After I returned from last week’s North American Jewish Day School Conference in Philadelphia, I felt, as I often feel after a high-energy conference, excited and overwhelmed.

The conference theme was “Uncommon Connections: Schools, Systems and Success” which referred to the idea of systems intelligence. As a big-picture thinker (who sometimes gets lost in the minutiae,) this theme really captured my attention and imagination. 
As I began to think about sharing my notes and thoughts, to reflect on what I learned and what I would do with that learning, I decided to try sketch-noting as a reflective practice. I am working on practicing this new way of making my thinking visible. I wonder if you can read my sketchnotes to understand my thinking. 

What stuck out in my mind was how overlapping and repetitive many of the themes were, or so it seemed to me. Not only am I starting to hear the same messages repeated (the same old song), but it appears that “everyone” is on-board. For example, instead of arguing against the “school should not be preparation for real life; school is real life” philosophy at SLA, it seems as if people agree completely. Of course, my observations are not scientific. There is no control group. The group who visited SLA chose to go to SLA. Does that make all the difference?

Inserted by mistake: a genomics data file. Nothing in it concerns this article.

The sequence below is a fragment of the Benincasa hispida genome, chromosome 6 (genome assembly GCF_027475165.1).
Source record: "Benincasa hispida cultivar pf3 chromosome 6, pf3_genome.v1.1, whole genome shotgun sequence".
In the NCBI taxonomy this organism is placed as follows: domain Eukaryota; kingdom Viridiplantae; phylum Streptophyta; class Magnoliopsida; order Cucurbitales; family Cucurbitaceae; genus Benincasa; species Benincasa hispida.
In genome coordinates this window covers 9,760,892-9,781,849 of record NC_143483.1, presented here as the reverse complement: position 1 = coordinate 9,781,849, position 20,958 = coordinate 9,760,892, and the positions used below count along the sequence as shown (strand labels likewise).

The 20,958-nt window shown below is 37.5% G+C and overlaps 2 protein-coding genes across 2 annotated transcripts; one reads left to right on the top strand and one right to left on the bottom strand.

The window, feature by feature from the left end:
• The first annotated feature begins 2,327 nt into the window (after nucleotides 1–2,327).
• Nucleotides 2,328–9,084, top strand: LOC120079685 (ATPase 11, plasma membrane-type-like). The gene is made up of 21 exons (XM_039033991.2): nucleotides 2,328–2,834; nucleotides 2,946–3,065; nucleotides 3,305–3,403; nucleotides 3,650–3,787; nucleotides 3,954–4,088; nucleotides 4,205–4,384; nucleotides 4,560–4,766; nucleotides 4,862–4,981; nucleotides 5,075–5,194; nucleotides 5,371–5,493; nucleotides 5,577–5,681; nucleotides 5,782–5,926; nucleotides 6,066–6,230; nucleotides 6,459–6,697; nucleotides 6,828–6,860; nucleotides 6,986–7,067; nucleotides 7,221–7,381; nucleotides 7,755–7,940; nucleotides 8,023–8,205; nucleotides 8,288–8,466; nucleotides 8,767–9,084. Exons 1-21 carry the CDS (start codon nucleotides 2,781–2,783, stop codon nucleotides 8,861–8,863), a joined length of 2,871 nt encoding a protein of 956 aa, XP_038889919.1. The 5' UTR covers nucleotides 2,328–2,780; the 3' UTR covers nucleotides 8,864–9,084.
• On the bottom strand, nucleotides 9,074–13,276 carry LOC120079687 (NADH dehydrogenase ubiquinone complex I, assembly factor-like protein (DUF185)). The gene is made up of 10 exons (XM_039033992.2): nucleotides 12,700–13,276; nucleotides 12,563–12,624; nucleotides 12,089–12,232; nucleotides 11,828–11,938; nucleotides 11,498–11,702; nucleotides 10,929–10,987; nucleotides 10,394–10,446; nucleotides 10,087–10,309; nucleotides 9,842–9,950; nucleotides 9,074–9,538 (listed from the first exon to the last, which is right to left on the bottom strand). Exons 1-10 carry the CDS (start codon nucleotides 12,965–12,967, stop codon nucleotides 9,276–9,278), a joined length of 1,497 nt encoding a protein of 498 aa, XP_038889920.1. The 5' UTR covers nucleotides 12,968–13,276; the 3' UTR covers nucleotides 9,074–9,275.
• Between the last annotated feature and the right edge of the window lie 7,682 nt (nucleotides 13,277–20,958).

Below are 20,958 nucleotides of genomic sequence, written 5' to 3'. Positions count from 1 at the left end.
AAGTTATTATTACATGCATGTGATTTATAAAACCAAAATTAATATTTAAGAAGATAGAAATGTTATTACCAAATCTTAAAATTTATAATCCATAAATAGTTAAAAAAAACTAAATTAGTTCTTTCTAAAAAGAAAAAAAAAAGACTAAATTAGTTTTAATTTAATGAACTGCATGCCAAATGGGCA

Between the visit to SLA and Grant Lichtman’s sessions on innovative schools (informed by the research from his book #Edjourney: A Roadmap to the Future of Innovation), I heard several recurring themes, outlined in my notes:
  • Abolish Schooliness
  • Passion Matters
  • Keep Kids First
  • Create a Culture of Learning
  • Create a Culture of Risk-Taking/Fail Forward

 These are the same thoughts about school innovation that I have also written about (over and over again in different ways) on my blog. These are the same thoughts about school innovation that those of us who have, in the words of Alec Couros, “walked through the same door on the Internet so we could think together” have been trying out in our own schools for years!
So….why are we still stuck? Lichtman’s response to this question was, “Fear and inertia.” I would add lack of imagination. So….how do we vaporize (or at least minimize) fear, inertia and the lack of imagination that keeps our schools stuck in a time-warp? 
My answer is this: we do it one step at a time. We ARE doing it. We keep on doing it. We educators look into our own hearts and minds and weed out our own fears. We stay connected. 
Someday soon, everything will be different, and no one will know how hard we fought to get there. And that, I believe, is how it should be.